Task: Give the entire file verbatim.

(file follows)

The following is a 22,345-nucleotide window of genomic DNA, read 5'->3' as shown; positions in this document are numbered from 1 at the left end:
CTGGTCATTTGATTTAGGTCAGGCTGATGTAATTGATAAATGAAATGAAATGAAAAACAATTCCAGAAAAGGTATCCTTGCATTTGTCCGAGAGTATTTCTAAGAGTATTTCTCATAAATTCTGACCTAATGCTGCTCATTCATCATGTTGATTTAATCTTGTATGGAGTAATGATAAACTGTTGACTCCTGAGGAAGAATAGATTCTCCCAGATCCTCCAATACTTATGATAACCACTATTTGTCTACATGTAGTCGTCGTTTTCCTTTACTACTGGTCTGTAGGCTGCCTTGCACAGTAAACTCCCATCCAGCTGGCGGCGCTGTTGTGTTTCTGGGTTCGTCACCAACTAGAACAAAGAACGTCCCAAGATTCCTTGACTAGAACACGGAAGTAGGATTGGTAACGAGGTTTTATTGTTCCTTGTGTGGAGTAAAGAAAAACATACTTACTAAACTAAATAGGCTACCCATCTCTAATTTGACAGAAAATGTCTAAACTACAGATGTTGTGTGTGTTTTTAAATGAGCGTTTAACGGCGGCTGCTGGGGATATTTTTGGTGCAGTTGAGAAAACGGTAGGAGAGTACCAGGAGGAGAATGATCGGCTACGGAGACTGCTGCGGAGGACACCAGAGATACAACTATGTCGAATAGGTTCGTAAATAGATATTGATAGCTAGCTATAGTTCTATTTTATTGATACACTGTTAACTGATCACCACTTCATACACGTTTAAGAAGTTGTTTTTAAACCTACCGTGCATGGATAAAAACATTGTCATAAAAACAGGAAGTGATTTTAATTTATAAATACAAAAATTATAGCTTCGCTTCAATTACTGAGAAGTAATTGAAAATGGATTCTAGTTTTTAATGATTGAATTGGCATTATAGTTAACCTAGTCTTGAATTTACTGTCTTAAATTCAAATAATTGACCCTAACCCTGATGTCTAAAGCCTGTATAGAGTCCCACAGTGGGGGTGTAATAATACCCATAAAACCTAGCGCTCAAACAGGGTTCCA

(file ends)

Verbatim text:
The following is a 22,345-nucleotide window of genomic DNA, read 5'->3' as shown; positions in this document are numbered from 1 at the left end:
CTGGTCATTTGATTTAGGTCAGGCTGATGTAATTGATAAATGAAATGAAATGAAAAACAATTCCAGAAAAGGTATCCTTGCATTTGTCCGAGAGTATTTCTAAGAGTATTTCTCATAAATTCTGACCTAATGCTGCTCATTCATCATGTTGATTTAATCTTGTATGGAGTAATGATAAACTGTTGACTCCTGAGGAAGAATAGATTCTCCCAGATCCTCCAATACTTATGATAACCACTATTTGTCTACATGTAGTCGTCGTTTTCCTTTACTACTGGTCTGTAGGCTGCCTTGCACAGTAAACTCCCATCCAGCTGGCGGCGCTGTTGTGTTTCTGGGTTCGTCACCAACTAGAACAAAGAACGTCCCAAGATTCCTTGACTAGAACACGGAAGTAGGATTGGTAACGAGGTTTTATTGTTCCTTGTGTGGAGTAAAGAAAAACATACTTACTAAACTAAATAGGCTACCCATCTCTAATTTGACAGAAAATGTCTAAACTACAGATGTTGTGTGTGTTTTTAAATGAGCGTTTAACGGCGGCTGCTGGGGATATTTTTGGTGCAGTTGAGAAAACGGTAGGAGAGTACCAGGAGGAGAATGATCGGCTACGGAGACTGCTGCGGAGGACACCAGAGATACAACTATGTCGAATAGGTTCGTAAATAGATATTGATAGCTAGCTATAGTTCTATTTTATTGATACACTGTTAACTGATCACCACTTCATACACGTTTAAGAAGTTGTTTTTAAACCTACCGTGCATGGATAAAAACATTGTCATAAAAACAGGAAGTGATTTTAATTTATAAATACAAAAATTATAGCTTCGCTTCAATTACTGAGAAGTAATTGAAAATGGATTCTAGTTTTTAATGATTGAATTGGCATTATAGTTAACCTAGTCTTGAATTTACTGTCTTAAATTCAAATAATTGACCCTAACCCTGATGTCTAAAGCCTGTATAGAGTCCCACAGTGGGGGTGTAATAATACCCATAAAACCTAGCGCTCAAACAGGGTTCCA